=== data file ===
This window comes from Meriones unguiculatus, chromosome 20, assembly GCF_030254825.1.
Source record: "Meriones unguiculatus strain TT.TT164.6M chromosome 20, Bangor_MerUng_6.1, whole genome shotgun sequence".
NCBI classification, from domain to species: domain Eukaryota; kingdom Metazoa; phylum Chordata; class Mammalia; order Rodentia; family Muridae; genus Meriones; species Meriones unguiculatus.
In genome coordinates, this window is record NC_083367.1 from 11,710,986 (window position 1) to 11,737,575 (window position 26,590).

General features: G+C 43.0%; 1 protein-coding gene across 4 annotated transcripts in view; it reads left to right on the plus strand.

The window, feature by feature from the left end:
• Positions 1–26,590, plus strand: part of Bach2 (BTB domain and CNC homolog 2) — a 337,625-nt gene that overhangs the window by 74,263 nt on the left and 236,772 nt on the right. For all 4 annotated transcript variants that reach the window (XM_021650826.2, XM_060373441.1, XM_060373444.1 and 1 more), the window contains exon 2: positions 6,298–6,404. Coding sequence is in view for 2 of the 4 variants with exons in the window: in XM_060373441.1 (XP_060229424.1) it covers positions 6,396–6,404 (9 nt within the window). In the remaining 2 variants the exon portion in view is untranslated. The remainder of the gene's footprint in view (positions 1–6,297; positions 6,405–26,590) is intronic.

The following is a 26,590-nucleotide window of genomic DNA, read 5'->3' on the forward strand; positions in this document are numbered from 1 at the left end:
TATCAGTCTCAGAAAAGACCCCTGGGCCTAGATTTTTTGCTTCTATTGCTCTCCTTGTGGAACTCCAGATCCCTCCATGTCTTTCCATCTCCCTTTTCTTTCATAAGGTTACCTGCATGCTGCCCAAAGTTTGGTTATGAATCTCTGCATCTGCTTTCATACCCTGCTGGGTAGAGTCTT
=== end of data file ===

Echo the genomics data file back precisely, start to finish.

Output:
This window comes from Meriones unguiculatus, chromosome 20, assembly GCF_030254825.1.
Source record: "Meriones unguiculatus strain TT.TT164.6M chromosome 20, Bangor_MerUng_6.1, whole genome shotgun sequence".
NCBI classification, from domain to species: domain Eukaryota; kingdom Metazoa; phylum Chordata; class Mammalia; order Rodentia; family Muridae; genus Meriones; species Meriones unguiculatus.
In genome coordinates, this window is record NC_083367.1 from 11,710,986 (window position 1) to 11,737,575 (window position 26,590).

General features: G+C 43.0%; 1 protein-coding gene across 4 annotated transcripts in view; it reads left to right on the plus strand.

The window, feature by feature from the left end:
• Positions 1–26,590, plus strand: part of Bach2 (BTB domain and CNC homolog 2) — a 337,625-nt gene that overhangs the window by 74,263 nt on the left and 236,772 nt on the right. For all 4 annotated transcript variants that reach the window (XM_021650826.2, XM_060373441.1, XM_060373444.1 and 1 more), the window contains exon 2: positions 6,298–6,404. Coding sequence is in view for 2 of the 4 variants with exons in the window: in XM_060373441.1 (XP_060229424.1) it covers positions 6,396–6,404 (9 nt within the window). In the remaining 2 variants the exon portion in view is untranslated. The remainder of the gene's footprint in view (positions 1–6,297; positions 6,405–26,590) is intronic.

The following is a 26,590-nucleotide window of genomic DNA, read 5'->3' on the forward strand; positions in this document are numbered from 1 at the left end:
TATCAGTCTCAGAAAAGACCCCTGGGCCTAGATTTTTTGCTTCTATTGCTCTCCTTGTGGAACTCCAGATCCCTCCATGTCTTTCCATCTCCCTTTTCTTTCATAAGGTTACCTGCATGCTGCCCAAAGTTTGGTTATGAATCTCTGCATCTGCTTTCATACCCTGCTGGGTAGAGTCTT